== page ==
On Monday, my youngest daughter had to pay a visit to a dentist on Wimpole Street. These days, the street is lined rather prosaically with the discreet brass plaques of dentists . . . but at various points in time (real and fictional), characters as diverse as Arthur Conan Doyle, Elizabeth Barrett, Professor Henry Higgins and Paul McCartney resided there. It is one of those London places with a special frisson, at least for me. All of those layers of history just go straight to my imagination.
Since Wimpole Street is conveniently close to one of my favorite bookstores -- the splendid Daunt Books -- I thought that a bit of book-browsing (buying, too, of course) would happily fill a spare hour or two.
I hadn't ventured far into the store before I was distracted by a display of beautifully bound Virago Modern Classics. One of the first novels to catch my eye was 84 Charing Cross Road, by Helene Hanff. Not long ago, my daughter and I had watched this film -- with Anne Bancroft and Anthony Hopkins in the lead roles. When I randomly opened the book, it fell upon a letter that I remembered well from the film: Helene is speaking of her desire to visit London: "to walk up Berkeley Square and down Wimpole Street and stand in St. Paul's where John Donne preached and sit on the step Elizabeth sat on when she refused to enter the tower . . .". She speaks of her longing "to look for the England of English literature."
Of course I had to buy this lovely book -- which describes, so entertainingly, the transatlantic friendship forged by and through books. If that wasn't a sign, then Wimpole street was!
Daunt Books is spread out over three floors, and in some ways it feels more like a library than a bookstore. There are three major sections: literary fiction, travel books and second-hand books. We were there for more than an hour, and the man with the black braces and the bald head never stirred from his seat. Perhaps it is all of that polished wood, or the parquet floors, but it has a particular hushed quality that encourages a person not just to browse -- but to delve inside the tempting pages.
When I was browsing the catalog of Jarndyce: The Nineteenth Century Booksellers, I saw this quotation:
I have always imagined that paradise will be a kind of library. (Jorge Luis Borges)
Absorbed in my own book searches, I didn't notice that my daughter had disappeared; well, except for the vague sense that no one was tugging at my elbow and saying "I'm bored!"
When she finally appeared, her eyes were shining and her hands held a treasure: a first-edition copy of Yvette in Italy and Titania's Palace, written by Nevile Wilkinson and published in 1922. As far as I can tell, by examining the bookplates, this edition was specially made for The Children's Union (Waifs and Strays). Apparently this was a stray copy, as there is still a perforated form in the back of the book for any child who wishes to become a Rose-Maiden of the Order of the Fairy Kiss. The pristine quality of the copy, not to mention the still attached form, convinces me that my daughter will be the first reader to really know this book. Unfortunately, I doubt that the Order of the Fairy Kiss is still organizationally intact.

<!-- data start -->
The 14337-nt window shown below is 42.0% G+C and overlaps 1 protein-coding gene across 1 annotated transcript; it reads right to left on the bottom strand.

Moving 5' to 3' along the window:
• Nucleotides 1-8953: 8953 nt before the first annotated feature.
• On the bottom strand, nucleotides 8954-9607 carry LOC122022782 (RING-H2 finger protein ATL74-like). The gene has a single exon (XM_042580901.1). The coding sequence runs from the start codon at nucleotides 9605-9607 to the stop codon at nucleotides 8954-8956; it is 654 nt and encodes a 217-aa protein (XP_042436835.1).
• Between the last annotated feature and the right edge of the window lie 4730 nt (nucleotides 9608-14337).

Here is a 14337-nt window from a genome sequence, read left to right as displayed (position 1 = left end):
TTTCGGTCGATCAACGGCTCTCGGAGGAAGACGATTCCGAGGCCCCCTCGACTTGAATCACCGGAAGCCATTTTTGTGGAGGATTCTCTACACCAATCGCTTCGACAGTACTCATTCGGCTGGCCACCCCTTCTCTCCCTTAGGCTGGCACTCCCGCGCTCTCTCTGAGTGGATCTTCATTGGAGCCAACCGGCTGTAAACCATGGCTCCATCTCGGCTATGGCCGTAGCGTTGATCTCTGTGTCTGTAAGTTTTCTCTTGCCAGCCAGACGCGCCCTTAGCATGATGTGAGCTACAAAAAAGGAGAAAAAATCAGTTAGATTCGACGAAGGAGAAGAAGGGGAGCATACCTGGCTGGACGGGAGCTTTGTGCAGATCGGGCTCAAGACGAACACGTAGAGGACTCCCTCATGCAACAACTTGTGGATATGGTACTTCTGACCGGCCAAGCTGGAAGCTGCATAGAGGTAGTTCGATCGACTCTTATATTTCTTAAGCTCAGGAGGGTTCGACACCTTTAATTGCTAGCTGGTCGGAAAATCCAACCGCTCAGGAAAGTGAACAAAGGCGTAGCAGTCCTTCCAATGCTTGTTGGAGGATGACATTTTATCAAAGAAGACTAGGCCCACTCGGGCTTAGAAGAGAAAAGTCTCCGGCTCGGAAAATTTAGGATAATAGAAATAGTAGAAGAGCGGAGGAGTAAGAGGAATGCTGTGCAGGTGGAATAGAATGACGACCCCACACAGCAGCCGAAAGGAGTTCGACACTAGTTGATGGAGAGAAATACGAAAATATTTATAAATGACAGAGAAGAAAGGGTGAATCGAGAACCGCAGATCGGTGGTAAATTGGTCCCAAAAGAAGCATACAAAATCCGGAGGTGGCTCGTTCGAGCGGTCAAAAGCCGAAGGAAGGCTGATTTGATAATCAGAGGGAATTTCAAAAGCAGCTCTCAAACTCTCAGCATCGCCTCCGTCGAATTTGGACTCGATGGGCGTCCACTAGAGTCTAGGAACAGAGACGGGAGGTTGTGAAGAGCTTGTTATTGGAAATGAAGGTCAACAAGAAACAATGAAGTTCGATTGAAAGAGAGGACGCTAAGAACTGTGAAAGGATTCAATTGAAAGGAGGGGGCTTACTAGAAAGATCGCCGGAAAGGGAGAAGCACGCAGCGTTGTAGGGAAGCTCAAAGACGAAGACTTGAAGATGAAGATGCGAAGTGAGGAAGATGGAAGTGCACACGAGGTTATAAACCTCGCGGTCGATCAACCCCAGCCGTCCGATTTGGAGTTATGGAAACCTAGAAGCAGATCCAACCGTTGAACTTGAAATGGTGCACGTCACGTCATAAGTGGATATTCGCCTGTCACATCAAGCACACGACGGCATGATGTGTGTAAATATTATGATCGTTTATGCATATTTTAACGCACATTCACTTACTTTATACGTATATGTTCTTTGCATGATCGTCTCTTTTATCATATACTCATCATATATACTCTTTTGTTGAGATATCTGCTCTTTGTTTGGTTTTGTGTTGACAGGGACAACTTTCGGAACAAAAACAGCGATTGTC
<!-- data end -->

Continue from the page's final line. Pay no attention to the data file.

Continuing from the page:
So with our bag of books -- several new ones for me, and one special old one for my daughter -- we retreated to Paul for coffee and crepes.
Although we shared occasional discoveries, mostly we sat, and read, in companionable silence.
Despite having visited London many times, my daughter has never liked it much. Many people are energized by the frenzied activity, but she prefers less crowded places. Like most London visitors, we have tended to travel the busy streets: Oxford Street, thronged with shoppers, and Piccadilly Circus, choked with tourists. We have pursued loud and expensive entertainments; we have attempted Hamleys during the school holidays and risked Harrods during an annual sale. My daughter has been to museums and the theatre and ice skating at Somerset House, but funnily enough, she has never walked a quiet street as London goes about its everyday business.
Despite all of our efforts to chase it down, sometimes it seems that pleasure is more easily found in a simple moment; at least I have found that to be true. I've long known where my happiness is likely to be found, but how gratifying to discover that my daughter can find it in the same place!